Stephen Fretwell. He’s a singer/songwriter from Scunthorpe. He put out his debut album in November of 2004. The record has recently gone gold. That’s fantastic. And we’re looking to make another record with him fairly soon.

We are working with a band called Your Code Name Is Milo. They put their debut album out last year. They’ve been on tour. And they’re writing some more songs for the next record.

We just signed an Irish band called Humanzi from Dublin. They’re just putting the finishing touches to their debut album. Their debut single is coming out in November.

How do you find new talent?

I’ve got a guy called Alex Close, who is just amazing at finding new bands very early on. And the Internet is a hugely important tool these days for A&R. It’s a mixture of stuff that comes from people that I know directly. After I started my own label, I ended up working for a producer/manager, looking after engineers, mixers and producers. I’ve met a real cross section of people through this business. Through the producers I met most of the A&R men as well. It’s a real mixed bag of people.

Do you accept unsolicited material?

I get quite a few CDs most days. I try and listen to them all. It tends to get a little overwhelming at times. But if it’s really good, the cream tends to rise to the top.

What do you look for in an artist or an act?

Uniqueness. Good songs. And that sort of magical thing, which you just can’t explain. Sometimes you see an artist and you just go: “I don’t know why, but I just think it’s amazing.”

How ready-to-go must artists be before you look at them seriously?

They don’t have to be that ready. The market that we live in demands stuff very quickly and the media tend to pick up on new talent much quicker than they used to. Sometimes you’d like to have longer than you’ve actually got. I’ve done a couple of development deals while I’ve been here. Some have worked, some haven’t. It doesn’t really matter. If we think that they’re potentially brilliant we’ll get involved. We’ll tailor a deal to fit where we think that particular act are in their career.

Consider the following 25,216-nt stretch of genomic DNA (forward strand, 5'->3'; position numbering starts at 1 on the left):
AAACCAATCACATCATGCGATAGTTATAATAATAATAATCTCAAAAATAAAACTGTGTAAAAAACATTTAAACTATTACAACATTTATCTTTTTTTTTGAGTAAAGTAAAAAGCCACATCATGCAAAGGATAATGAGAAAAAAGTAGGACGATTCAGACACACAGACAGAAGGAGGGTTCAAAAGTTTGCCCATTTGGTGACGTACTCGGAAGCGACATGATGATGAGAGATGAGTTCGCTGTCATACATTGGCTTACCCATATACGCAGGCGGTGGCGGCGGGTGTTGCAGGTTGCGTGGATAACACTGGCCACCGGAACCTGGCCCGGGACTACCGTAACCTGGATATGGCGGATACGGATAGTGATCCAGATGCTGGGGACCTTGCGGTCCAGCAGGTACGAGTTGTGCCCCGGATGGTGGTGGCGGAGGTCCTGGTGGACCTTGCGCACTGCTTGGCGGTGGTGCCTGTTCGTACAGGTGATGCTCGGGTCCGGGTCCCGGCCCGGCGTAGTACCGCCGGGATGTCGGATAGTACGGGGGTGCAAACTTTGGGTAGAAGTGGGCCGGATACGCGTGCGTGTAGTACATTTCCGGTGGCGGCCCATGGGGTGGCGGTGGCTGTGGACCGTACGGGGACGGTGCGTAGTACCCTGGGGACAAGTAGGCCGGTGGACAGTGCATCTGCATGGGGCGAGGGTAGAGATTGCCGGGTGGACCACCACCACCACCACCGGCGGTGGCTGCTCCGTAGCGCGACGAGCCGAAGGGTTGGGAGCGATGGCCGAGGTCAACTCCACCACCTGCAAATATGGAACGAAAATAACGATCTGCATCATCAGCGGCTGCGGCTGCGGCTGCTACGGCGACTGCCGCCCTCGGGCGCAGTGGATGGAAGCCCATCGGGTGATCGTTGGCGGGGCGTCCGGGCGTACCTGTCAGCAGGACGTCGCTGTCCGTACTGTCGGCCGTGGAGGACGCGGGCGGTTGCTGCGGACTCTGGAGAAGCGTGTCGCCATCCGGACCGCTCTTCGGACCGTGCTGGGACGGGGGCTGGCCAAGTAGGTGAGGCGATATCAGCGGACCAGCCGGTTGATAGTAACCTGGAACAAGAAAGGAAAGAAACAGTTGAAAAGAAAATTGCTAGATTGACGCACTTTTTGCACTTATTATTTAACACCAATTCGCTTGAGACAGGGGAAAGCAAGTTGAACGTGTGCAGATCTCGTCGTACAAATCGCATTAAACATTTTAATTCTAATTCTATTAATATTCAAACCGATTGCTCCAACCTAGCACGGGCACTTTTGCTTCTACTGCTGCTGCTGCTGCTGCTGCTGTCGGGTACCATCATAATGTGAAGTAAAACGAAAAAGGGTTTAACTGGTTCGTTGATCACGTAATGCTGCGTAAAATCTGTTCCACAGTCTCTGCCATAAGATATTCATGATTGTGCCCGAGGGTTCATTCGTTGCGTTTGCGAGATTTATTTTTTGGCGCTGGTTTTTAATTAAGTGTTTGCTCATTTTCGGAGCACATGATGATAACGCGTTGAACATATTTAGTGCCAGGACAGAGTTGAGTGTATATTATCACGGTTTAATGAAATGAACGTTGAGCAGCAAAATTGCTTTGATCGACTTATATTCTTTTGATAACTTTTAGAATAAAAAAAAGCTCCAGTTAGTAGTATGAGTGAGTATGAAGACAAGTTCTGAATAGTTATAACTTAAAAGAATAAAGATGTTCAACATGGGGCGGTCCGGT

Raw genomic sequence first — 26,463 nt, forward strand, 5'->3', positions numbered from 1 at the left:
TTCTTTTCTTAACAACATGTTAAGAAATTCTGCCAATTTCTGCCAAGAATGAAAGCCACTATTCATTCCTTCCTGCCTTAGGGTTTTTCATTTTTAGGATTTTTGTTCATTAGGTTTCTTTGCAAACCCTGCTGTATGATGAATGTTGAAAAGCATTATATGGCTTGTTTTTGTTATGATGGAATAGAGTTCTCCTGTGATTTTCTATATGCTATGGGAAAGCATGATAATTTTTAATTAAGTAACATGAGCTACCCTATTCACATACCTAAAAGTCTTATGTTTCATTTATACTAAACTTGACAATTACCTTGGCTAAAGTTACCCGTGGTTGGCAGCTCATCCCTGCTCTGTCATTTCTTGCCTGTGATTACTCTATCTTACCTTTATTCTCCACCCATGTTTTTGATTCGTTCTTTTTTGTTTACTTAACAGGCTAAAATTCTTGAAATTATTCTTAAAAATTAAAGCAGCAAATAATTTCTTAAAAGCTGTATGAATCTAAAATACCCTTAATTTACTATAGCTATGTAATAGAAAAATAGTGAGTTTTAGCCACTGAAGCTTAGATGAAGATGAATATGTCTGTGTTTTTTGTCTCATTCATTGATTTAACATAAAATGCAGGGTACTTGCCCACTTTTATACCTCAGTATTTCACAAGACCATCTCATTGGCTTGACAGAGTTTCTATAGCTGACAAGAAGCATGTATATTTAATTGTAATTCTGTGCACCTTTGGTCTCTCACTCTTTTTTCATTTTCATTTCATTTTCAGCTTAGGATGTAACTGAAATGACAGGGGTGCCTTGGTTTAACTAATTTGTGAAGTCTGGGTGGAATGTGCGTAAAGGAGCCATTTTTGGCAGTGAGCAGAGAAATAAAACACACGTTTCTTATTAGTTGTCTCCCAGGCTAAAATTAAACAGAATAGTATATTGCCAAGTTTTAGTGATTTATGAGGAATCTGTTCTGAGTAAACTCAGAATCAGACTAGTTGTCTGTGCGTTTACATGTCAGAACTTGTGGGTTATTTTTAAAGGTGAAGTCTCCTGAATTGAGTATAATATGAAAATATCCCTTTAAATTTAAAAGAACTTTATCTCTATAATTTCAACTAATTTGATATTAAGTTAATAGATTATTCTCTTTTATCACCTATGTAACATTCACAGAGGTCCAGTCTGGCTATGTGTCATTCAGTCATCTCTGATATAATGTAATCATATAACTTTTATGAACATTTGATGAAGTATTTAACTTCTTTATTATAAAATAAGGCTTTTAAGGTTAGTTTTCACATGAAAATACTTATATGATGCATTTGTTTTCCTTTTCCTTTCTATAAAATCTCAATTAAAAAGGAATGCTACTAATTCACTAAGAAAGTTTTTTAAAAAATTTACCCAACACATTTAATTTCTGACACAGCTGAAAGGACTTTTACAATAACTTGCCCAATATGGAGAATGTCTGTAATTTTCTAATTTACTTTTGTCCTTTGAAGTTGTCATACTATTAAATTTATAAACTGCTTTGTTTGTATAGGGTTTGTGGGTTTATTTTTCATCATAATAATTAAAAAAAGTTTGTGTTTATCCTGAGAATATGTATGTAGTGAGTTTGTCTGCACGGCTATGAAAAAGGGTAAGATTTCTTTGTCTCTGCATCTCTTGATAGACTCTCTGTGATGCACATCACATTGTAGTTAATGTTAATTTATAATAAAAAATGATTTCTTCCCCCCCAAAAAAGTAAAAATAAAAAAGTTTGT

How important is it that the artists you work with also write songs?

I’m not a great believer in artists who require songs from other people.

What are the most important marketing tools for you to break new acts?

It depends on what type of act. Stephen Fretwell had a good start with about 10,000 sales. But to get from 10,000 to 50, 60, 70, 100,000, we needed some radio. Radio has become quite important in the UK. But the style magazines like NME and Q are very important as well. They lead the way in introducing artists to people. And MTV has got its part to play as well. MTV 2 was quite important for Snow Patrol. They added the video very early on and we definitely had some impact off the back of that.

How much does it typically cost to record an album and then market and promote it?

As much as it takes or as little as it takes. Every single record is different. The Willy Mason record was made for pence, as was the Scissor Sisters record. The Snow Patrol record wasn’t expensive. It just depends. I’m sure the U2 record costs lots and lots and lots.

How do you view the current music business climate?

It’s very competitive. It’s a bit scary. But then again, that’s good. There’s lots of good music. There are loads of new young bands, which means that kids are picking up guitars and wanting to write songs, and that can only be good.

If you were an artist and offered a record deal, by what means would you go about evaluating the A&R and the label?

Probably on the careers of acts that I respect. That’s about the only way you can look at it. For example, if you’re in a band and you like Franz Ferdinand, you look at Domino Recordings and you probably go: “I would like to go and sign there.” That’s basically what we’re trying to do.

Fiction is making an attractive place for bands to come and sign. Because we put out records in a way that represents the artist signed here. Laurence Bell at Domino is brilliant at that. Parlophone is brilliant at that. I hope that Fiction are good at that. It’s all about making your mark.

What kinds of artists, bands and style of music would you like to see gain more popularity?

I’ve always loved a bit of heavy rock. I haven’t got a problem with that. And there’s not enough guitar music in the charts. For some reason there seems to be one or two bands that seem to break through every year, but it never seems to be much more than that. I think that’s a little bit of a shame. But maybe that’s just me being greedy.

If you could dramatically change some aspect of the music industry, what would you do?

Make records more readily available. And spice up radio a bit. Be a bit braver about some of the formats of radio. Radio is very BBC-centric here, and we need a bit more variety. Which is coming with digital radio.

What has been the greatest moment of your music career?

Seeing Snow Patrol’s record go quadruple platinum at the end of last year.

What do you see yourself doing in 5-10 years time?

Hopefully still putting out records by great artists, and being respected for doing it - being able to put out records that I love, and getting to work with artists that I totally respect and love as well.





Interviewed by Kimbel Bouwman